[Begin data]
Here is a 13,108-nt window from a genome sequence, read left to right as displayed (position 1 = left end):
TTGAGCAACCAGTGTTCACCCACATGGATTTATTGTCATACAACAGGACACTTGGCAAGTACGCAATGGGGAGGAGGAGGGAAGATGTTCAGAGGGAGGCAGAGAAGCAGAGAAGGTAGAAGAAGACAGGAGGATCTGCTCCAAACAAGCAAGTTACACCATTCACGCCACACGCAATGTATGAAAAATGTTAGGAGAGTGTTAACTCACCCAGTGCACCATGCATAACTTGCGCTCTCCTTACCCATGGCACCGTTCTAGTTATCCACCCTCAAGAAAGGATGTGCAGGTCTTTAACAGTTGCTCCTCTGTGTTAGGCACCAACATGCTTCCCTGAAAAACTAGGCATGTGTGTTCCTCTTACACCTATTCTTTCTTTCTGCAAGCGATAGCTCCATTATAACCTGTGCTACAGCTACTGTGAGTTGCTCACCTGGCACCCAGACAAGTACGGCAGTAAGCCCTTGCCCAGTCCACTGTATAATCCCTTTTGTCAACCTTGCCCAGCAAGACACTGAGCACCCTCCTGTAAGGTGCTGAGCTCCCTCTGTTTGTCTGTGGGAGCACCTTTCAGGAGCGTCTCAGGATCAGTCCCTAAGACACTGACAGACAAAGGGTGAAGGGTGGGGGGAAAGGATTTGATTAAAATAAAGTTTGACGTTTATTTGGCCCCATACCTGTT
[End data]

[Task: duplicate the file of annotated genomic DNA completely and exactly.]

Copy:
Here is a 13,108-nt window from a genome sequence, read left to right as displayed (position 1 = left end):
TTGAGCAACCAGTGTTCACCCACATGGATTTATTGTCATACAACAGGACACTTGGCAAGTACGCAATGGGGAGGAGGAGGGAAGATGTTCAGAGGGAGGCAGAGAAGCAGAGAAGGTAGAAGAAGACAGGAGGATCTGCTCCAAACAAGCAAGTTACACCATTCACGCCACACGCAATGTATGAAAAATGTTAGGAGAGTGTTAACTCACCCAGTGCACCATGCATAACTTGCGCTCTCCTTACCCATGGCACCGTTCTAGTTATCCACCCTCAAGAAAGGATGTGCAGGTCTTTAACAGTTGCTCCTCTGTGTTAGGCACCAACATGCTTCCCTGAAAAACTAGGCATGTGTGTTCCTCTTACACCTATTCTTTCTTTCTGCAAGCGATAGCTCCATTATAACCTGTGCTACAGCTACTGTGAGTTGCTCACCTGGCACCCAGACAAGTACGGCAGTAAGCCCTTGCCCAGTCCACTGTATAATCCCTTTTGTCAACCTTGCCCAGCAAGACACTGAGCACCCTCCTGTAAGGTGCTGAGCTCCCTCTGTTTGTCTGTGGGAGCACCTTTCAGGAGCGTCTCAGGATCAGTCCCTAAGACACTGACAGACAAAGGGTGAAGGGTGGGGGGAAAGGATTTGATTAAAATAAAGTTTGACGTTTATTTGGCCCCATACCTGTT